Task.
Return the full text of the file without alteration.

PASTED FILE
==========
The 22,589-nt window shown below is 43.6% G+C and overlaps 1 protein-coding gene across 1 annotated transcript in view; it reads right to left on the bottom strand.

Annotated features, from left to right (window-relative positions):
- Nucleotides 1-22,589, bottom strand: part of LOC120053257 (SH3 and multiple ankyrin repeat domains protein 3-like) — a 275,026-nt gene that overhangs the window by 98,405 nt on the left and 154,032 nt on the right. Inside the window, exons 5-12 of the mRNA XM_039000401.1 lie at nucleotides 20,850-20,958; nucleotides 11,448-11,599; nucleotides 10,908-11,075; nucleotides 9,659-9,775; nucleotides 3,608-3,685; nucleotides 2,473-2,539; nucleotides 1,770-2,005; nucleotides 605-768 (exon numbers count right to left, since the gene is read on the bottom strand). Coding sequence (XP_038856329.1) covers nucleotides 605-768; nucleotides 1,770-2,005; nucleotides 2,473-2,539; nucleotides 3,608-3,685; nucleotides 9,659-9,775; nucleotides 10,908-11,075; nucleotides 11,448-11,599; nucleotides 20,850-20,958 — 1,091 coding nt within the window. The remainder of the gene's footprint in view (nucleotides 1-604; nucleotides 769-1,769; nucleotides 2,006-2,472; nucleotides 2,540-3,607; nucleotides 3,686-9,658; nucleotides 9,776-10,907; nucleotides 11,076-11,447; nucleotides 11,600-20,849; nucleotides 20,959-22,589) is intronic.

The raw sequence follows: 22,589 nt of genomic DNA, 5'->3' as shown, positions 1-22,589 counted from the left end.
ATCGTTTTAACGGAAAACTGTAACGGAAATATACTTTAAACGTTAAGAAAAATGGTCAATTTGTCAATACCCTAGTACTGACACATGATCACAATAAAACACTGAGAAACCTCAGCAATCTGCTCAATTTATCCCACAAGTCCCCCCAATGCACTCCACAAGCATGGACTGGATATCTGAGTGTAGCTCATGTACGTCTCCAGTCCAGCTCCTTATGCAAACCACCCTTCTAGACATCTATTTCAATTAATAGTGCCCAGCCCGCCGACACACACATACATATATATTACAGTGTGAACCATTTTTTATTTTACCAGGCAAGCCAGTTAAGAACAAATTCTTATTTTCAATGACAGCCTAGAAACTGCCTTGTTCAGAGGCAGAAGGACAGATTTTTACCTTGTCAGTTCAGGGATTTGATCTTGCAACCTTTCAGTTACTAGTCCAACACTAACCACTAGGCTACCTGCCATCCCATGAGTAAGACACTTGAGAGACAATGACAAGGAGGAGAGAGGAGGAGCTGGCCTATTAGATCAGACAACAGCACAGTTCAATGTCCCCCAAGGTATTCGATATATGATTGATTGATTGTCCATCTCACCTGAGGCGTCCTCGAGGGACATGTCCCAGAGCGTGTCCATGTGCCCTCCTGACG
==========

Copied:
The 22,589-nt window shown below is 43.6% G+C and overlaps 1 protein-coding gene across 1 annotated transcript in view; it reads right to left on the bottom strand.

Annotated features, from left to right (window-relative positions):
- Nucleotides 1-22,589, bottom strand: part of LOC120053257 (SH3 and multiple ankyrin repeat domains protein 3-like) — a 275,026-nt gene that overhangs the window by 98,405 nt on the left and 154,032 nt on the right. Inside the window, exons 5-12 of the mRNA XM_039000401.1 lie at nucleotides 20,850-20,958; nucleotides 11,448-11,599; nucleotides 10,908-11,075; nucleotides 9,659-9,775; nucleotides 3,608-3,685; nucleotides 2,473-2,539; nucleotides 1,770-2,005; nucleotides 605-768 (exon numbers count right to left, since the gene is read on the bottom strand). Coding sequence (XP_038856329.1) covers nucleotides 605-768; nucleotides 1,770-2,005; nucleotides 2,473-2,539; nucleotides 3,608-3,685; nucleotides 9,659-9,775; nucleotides 10,908-11,075; nucleotides 11,448-11,599; nucleotides 20,850-20,958 — 1,091 coding nt within the window. The remainder of the gene's footprint in view (nucleotides 1-604; nucleotides 769-1,769; nucleotides 2,006-2,472; nucleotides 2,540-3,607; nucleotides 3,686-9,658; nucleotides 9,776-10,907; nucleotides 11,076-11,447; nucleotides 11,600-20,849; nucleotides 20,959-22,589) is intronic.

The raw sequence follows: 22,589 nt of genomic DNA, 5'->3' as shown, positions 1-22,589 counted from the left end.
ATCGTTTTAACGGAAAACTGTAACGGAAATATACTTTAAACGTTAAGAAAAATGGTCAATTTGTCAATACCCTAGTACTGACACATGATCACAATAAAACACTGAGAAACCTCAGCAATCTGCTCAATTTATCCCACAAGTCCCCCCAATGCACTCCACAAGCATGGACTGGATATCTGAGTGTAGCTCATGTACGTCTCCAGTCCAGCTCCTTATGCAAACCACCCTTCTAGACATCTATTTCAATTAATAGTGCCCAGCCCGCCGACACACACATACATATATATTACAGTGTGAACCATTTTTTATTTTACCAGGCAAGCCAGTTAAGAACAAATTCTTATTTTCAATGACAGCCTAGAAACTGCCTTGTTCAGAGGCAGAAGGACAGATTTTTACCTTGTCAGTTCAGGGATTTGATCTTGCAACCTTTCAGTTACTAGTCCAACACTAACCACTAGGCTACCTGCCATCCCATGAGTAAGACACTTGAGAGACAATGACAAGGAGGAGAGAGGAGGAGCTGGCCTATTAGATCAGACAACAGCACAGTTCAATGTCCCCCAAGGTATTCGATATATGATTGATTGATTGTCCATCTCACCTGAGGCGTCCTCGAGGGACATGTCCCAGAGCGTGTCCATGTGCCCTCCTGACG